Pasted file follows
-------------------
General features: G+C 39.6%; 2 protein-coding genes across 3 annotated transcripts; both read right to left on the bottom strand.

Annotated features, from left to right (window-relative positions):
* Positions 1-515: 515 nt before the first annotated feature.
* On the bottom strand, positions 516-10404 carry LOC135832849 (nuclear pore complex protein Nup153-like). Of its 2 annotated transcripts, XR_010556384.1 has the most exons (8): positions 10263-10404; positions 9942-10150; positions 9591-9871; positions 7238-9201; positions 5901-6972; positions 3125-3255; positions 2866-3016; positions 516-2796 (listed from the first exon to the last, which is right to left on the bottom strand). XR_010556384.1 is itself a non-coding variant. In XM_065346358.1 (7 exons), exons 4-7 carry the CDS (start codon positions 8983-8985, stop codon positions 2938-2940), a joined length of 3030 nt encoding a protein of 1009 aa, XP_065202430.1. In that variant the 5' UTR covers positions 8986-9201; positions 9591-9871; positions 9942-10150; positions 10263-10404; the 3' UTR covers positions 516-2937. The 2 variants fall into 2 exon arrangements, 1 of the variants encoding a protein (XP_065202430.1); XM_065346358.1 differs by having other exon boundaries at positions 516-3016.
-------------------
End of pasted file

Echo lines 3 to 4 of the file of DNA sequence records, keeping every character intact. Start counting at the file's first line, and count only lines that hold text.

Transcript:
* Positions 1-515: 515 nt before the first annotated feature.
* On the bottom strand, positions 516-10404 carry LOC135832849 (nuclear pore complex protein Nup153-like). Of its 2 annotated transcripts, XR_010556384.1 has the most exons (8): positions 10263-10404; positions 9942-10150; positions 9591-9871; positions 7238-9201; positions 5901-6972; positions 3125-3255; positions 2866-3016; positions 516-2796 (listed from the first exon to the last, which is right to left on the bottom strand). XR_010556384.1 is itself a non-coding variant. In XM_065346358.1 (7 exons), exons 4-7 carry the CDS (start codon positions 8983-8985, stop codon positions 2938-2940), a joined length of 3030 nt encoding a protein of 1009 aa, XP_065202430.1. In that variant the 5' UTR covers positions 8986-9201; positions 9591-9871; positions 9942-10150; positions 10263-10404; the 3' UTR covers positions 516-2937. The 2 variants fall into 2 exon arrangements, 1 of the variants encoding a protein (XP_065202430.1); XM_065346358.1 differs by having other exon boundaries at positions 516-3016.